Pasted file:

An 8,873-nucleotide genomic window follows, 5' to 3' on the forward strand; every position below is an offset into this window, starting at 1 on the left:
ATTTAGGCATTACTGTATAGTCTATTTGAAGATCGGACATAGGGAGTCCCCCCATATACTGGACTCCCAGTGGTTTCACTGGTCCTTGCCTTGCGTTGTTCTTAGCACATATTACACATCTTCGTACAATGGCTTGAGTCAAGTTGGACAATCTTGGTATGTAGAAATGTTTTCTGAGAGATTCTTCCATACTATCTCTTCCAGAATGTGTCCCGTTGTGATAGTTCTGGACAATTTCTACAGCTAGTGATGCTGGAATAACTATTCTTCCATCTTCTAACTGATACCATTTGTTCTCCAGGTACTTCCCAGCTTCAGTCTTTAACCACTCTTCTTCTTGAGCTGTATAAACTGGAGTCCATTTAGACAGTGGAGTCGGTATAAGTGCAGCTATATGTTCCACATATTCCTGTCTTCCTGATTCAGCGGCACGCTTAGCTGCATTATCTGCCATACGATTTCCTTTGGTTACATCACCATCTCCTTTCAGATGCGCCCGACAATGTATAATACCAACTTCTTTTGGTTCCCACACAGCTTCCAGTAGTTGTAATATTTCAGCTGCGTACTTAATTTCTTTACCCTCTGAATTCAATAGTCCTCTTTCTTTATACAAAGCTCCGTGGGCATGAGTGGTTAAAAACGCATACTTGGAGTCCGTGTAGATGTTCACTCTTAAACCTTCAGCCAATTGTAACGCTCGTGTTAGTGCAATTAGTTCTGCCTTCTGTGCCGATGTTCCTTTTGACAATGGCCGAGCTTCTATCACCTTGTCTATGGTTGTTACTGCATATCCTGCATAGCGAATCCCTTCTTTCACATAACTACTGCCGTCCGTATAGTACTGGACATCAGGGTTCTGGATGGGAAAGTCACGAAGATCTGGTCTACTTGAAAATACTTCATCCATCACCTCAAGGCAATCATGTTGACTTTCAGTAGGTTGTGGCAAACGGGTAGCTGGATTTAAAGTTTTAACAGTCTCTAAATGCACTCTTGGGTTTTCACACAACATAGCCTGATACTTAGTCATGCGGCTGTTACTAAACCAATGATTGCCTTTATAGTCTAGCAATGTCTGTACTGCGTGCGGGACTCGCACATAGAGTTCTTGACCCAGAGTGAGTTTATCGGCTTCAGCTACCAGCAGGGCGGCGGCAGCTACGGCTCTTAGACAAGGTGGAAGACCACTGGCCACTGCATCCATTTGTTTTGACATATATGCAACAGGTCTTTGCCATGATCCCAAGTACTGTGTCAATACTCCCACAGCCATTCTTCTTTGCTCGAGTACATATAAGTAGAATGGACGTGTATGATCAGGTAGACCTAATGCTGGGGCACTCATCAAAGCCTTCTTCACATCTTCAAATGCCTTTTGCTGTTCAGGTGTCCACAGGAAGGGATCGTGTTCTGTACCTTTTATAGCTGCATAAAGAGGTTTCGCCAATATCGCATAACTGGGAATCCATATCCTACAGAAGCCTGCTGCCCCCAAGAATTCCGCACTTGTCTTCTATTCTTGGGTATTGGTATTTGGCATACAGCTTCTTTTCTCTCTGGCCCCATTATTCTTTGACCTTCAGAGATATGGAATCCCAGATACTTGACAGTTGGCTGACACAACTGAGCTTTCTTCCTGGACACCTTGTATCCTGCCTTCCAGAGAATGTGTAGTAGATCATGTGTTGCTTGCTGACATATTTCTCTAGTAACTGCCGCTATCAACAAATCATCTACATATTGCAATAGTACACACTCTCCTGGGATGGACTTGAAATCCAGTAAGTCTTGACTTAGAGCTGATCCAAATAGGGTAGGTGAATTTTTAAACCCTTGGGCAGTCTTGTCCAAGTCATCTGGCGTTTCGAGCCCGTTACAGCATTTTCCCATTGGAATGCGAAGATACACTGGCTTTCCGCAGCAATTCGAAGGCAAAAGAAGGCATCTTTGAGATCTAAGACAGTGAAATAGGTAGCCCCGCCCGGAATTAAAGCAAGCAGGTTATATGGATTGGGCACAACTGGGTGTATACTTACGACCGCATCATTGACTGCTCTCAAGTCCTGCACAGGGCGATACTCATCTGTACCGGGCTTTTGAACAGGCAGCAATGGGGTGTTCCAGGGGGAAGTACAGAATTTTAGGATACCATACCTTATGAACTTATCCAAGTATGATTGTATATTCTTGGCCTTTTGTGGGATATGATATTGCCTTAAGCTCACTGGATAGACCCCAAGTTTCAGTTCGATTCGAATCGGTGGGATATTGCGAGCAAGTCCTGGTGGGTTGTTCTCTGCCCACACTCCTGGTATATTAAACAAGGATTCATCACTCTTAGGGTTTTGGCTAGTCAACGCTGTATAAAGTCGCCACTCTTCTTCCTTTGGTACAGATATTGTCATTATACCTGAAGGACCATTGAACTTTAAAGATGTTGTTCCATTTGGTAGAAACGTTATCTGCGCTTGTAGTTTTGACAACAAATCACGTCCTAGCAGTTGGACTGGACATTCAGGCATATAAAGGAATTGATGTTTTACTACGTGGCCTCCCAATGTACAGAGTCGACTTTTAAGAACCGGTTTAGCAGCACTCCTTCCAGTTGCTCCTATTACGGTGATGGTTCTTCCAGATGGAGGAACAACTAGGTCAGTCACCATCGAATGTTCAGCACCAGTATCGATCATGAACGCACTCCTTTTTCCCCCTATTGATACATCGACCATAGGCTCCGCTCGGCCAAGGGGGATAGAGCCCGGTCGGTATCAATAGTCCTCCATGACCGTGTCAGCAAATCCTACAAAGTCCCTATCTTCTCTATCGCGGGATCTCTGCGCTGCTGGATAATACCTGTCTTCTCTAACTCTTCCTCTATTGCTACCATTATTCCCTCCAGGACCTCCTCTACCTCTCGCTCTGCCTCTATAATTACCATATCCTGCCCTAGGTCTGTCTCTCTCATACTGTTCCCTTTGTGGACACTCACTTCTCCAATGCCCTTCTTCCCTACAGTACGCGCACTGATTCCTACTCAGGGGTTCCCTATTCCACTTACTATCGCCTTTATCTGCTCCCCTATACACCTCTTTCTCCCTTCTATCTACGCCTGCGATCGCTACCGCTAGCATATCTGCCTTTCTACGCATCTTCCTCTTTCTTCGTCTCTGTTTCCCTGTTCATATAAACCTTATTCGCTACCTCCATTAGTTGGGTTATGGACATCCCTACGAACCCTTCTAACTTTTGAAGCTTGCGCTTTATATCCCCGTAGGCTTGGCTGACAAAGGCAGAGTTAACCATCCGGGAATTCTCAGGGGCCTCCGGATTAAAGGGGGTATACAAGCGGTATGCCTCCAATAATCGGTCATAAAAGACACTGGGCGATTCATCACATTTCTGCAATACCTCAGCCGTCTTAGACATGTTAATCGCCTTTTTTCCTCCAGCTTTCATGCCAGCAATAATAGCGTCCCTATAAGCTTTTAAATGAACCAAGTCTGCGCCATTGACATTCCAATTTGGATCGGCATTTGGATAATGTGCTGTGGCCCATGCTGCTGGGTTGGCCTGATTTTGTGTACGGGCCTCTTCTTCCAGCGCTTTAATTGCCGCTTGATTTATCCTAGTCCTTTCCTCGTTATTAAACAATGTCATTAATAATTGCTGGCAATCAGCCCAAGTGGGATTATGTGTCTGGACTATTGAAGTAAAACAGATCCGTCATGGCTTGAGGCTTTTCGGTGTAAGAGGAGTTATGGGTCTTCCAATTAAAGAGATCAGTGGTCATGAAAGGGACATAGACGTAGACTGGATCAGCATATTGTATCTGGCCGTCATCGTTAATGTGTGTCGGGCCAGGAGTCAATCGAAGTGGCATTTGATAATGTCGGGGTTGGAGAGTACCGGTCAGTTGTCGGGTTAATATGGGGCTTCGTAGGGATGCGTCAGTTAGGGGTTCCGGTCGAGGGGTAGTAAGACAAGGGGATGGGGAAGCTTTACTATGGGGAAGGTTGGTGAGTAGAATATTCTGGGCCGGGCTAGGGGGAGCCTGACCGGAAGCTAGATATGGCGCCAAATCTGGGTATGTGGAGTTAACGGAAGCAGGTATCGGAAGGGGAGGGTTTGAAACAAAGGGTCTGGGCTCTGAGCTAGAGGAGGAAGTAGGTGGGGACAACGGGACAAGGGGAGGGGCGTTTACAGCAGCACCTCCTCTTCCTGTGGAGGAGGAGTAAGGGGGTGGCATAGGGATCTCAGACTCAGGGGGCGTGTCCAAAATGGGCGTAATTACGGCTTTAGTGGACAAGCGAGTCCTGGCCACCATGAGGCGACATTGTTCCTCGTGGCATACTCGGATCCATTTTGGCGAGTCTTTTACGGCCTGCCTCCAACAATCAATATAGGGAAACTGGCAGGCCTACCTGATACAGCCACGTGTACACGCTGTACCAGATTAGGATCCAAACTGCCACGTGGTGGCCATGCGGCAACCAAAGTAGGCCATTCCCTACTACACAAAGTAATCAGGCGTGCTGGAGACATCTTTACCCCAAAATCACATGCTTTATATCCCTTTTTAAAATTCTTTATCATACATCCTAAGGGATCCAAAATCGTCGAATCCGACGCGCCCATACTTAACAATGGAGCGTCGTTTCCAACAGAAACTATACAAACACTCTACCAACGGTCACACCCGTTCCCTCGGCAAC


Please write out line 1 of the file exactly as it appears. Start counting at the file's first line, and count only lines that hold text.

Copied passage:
An 8,873-nucleotide genomic window follows, 5' to 3' on the forward strand; every position below is an offset into this window, starting at 1 on the left: